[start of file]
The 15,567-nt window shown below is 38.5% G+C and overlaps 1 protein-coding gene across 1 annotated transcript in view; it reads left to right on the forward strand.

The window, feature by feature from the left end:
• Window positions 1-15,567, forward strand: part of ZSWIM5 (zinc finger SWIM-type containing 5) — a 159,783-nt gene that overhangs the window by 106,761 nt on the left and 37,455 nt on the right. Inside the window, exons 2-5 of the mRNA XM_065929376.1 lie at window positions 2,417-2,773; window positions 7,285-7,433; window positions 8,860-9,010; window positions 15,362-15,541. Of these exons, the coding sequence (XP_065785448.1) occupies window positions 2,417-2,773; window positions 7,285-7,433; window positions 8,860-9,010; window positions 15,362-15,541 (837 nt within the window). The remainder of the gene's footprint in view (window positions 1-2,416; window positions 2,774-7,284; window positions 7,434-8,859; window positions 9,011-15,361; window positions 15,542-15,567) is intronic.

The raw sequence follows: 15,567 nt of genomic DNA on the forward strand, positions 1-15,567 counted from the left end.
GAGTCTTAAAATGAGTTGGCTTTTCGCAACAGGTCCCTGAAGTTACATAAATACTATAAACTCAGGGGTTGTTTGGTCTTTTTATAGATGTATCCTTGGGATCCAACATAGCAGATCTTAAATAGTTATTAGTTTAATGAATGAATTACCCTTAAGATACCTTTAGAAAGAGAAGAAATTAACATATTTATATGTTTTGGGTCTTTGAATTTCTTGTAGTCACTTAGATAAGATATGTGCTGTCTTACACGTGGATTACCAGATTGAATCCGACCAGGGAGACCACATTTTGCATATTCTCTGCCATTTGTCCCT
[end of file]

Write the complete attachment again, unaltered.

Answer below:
The 15,567-nt window shown below is 38.5% G+C and overlaps 1 protein-coding gene across 1 annotated transcript in view; it reads left to right on the forward strand.

The window, feature by feature from the left end:
• Window positions 1-15,567, forward strand: part of ZSWIM5 (zinc finger SWIM-type containing 5) — a 159,783-nt gene that overhangs the window by 106,761 nt on the left and 37,455 nt on the right. Inside the window, exons 2-5 of the mRNA XM_065929376.1 lie at window positions 2,417-2,773; window positions 7,285-7,433; window positions 8,860-9,010; window positions 15,362-15,541. Of these exons, the coding sequence (XP_065785448.1) occupies window positions 2,417-2,773; window positions 7,285-7,433; window positions 8,860-9,010; window positions 15,362-15,541 (837 nt within the window). The remainder of the gene's footprint in view (window positions 1-2,416; window positions 2,774-7,284; window positions 7,434-8,859; window positions 9,011-15,361; window positions 15,542-15,567) is intronic.

The raw sequence follows: 15,567 nt of genomic DNA on the forward strand, positions 1-15,567 counted from the left end.
GAGTCTTAAAATGAGTTGGCTTTTCGCAACAGGTCCCTGAAGTTACATAAATACTATAAACTCAGGGGTTGTTTGGTCTTTTTATAGATGTATCCTTGGGATCCAACATAGCAGATCTTAAATAGTTATTAGTTTAATGAATGAATTACCCTTAAGATACCTTTAGAAAGAGAAGAAATTAACATATTTATATGTTTTGGGTCTTTGAATTTCTTGTAGTCACTTAGATAAGATATGTGCTGTCTTACACGTGGATTACCAGATTGAATCCGACCAGGGAGACCACATTTTGCATATTCTCTGCCATTTGTCCCT